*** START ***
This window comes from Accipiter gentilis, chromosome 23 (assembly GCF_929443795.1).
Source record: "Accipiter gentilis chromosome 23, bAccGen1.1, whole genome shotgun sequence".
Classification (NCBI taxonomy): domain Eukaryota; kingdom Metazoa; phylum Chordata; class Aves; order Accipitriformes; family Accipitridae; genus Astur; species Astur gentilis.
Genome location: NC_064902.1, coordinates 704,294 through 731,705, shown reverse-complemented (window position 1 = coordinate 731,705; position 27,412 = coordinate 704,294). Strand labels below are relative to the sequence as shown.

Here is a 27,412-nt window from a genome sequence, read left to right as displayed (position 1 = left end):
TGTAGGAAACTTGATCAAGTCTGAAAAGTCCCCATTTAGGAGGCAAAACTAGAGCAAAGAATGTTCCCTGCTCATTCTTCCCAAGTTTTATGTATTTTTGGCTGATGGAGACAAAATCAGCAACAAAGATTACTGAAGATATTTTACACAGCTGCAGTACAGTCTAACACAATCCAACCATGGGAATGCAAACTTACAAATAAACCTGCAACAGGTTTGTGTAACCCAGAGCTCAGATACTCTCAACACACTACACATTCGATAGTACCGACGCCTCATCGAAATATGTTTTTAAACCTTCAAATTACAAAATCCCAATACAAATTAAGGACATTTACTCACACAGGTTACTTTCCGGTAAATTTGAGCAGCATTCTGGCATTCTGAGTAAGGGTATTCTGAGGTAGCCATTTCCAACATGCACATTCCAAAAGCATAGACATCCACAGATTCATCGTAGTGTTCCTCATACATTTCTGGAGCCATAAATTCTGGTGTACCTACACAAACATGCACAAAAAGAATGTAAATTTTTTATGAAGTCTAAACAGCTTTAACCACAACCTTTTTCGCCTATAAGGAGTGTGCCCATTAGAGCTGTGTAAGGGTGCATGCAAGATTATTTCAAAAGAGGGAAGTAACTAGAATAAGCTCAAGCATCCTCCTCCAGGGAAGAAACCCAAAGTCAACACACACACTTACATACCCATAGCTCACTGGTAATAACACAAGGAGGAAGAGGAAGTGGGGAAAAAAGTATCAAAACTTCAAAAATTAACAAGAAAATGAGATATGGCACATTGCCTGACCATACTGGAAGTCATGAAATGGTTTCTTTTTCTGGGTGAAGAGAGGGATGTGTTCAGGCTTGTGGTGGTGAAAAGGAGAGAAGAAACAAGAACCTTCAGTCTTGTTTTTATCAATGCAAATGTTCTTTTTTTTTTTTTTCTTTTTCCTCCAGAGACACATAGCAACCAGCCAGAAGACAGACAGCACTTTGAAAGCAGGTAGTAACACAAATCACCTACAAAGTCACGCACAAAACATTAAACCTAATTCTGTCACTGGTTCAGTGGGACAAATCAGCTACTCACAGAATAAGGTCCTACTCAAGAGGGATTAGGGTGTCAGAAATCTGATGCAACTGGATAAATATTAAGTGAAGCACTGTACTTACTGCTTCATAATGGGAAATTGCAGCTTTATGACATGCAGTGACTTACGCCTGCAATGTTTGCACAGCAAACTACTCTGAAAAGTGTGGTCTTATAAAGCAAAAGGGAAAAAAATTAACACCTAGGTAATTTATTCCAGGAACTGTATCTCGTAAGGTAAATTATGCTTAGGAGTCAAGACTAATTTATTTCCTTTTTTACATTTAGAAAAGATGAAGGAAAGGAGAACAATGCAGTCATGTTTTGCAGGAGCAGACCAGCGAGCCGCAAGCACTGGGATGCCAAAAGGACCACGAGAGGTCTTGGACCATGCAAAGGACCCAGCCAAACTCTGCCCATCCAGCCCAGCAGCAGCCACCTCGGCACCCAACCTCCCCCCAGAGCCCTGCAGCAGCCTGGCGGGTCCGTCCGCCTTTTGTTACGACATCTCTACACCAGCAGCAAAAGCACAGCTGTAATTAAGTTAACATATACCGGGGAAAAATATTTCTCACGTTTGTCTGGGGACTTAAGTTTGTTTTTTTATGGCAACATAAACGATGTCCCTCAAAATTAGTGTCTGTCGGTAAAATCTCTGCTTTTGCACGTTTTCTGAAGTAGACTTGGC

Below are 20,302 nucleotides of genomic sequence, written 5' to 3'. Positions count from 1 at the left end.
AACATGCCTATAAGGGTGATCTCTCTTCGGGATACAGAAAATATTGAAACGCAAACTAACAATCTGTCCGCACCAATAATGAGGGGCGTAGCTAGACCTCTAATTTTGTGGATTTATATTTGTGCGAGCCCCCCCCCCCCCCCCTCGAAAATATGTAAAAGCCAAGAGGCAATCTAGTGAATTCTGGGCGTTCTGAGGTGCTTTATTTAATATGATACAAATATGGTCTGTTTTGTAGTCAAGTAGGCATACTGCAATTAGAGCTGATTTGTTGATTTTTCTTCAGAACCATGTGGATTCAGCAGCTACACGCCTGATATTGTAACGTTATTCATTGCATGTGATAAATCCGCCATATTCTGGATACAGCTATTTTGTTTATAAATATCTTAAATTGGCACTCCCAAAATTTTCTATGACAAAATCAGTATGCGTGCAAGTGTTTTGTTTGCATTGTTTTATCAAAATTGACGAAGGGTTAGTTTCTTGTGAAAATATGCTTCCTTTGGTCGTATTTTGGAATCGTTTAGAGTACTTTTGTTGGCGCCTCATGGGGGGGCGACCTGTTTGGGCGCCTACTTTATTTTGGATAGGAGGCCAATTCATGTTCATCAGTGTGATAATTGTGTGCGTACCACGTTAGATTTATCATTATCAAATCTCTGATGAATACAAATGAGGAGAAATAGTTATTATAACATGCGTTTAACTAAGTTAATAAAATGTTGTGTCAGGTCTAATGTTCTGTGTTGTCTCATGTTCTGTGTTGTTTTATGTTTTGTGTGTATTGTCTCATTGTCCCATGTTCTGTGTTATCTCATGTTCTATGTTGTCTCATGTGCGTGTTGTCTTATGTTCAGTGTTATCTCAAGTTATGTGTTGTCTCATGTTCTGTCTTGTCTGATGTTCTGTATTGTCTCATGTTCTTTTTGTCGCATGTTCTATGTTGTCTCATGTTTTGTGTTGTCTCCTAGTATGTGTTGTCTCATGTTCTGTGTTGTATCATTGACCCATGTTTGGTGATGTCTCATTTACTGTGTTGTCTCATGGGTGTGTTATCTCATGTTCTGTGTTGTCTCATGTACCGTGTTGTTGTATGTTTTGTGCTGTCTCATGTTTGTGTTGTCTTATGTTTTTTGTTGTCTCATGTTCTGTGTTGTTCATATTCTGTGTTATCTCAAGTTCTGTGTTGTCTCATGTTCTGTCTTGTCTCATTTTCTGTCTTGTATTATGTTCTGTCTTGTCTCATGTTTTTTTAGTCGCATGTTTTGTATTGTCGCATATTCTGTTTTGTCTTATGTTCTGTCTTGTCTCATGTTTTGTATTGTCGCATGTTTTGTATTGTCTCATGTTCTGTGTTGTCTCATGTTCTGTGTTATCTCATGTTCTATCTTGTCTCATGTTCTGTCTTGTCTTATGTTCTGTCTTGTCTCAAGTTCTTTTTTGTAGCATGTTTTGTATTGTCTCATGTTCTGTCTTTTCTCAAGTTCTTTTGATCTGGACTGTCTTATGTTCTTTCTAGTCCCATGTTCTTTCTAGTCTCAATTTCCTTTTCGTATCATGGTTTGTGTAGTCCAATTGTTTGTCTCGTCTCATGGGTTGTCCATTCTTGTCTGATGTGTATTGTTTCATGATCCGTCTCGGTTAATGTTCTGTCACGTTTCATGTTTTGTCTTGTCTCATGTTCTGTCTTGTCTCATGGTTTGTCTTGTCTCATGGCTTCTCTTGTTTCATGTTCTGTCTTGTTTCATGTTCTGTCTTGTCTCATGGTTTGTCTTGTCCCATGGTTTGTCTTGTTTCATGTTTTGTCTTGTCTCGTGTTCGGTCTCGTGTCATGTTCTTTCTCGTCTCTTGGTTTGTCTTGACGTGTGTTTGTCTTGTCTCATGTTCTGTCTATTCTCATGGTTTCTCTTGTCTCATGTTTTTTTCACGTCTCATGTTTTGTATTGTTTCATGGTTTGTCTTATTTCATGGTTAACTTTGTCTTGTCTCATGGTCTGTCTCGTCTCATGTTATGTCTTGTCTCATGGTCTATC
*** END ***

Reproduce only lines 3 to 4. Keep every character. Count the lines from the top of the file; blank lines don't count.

Classification (NCBI taxonomy): domain Eukaryota; kingdom Metazoa; phylum Chordata; class Aves; order Accipitriformes; family Accipitridae; genus Astur; species Astur gentilis.
Genome location: NC_064902.1, coordinates 704,294 through 731,705, shown reverse-complemented (window position 1 = coordinate 731,705; position 27,412 = coordinate 704,294). Strand labels below are relative to the sequence as shown.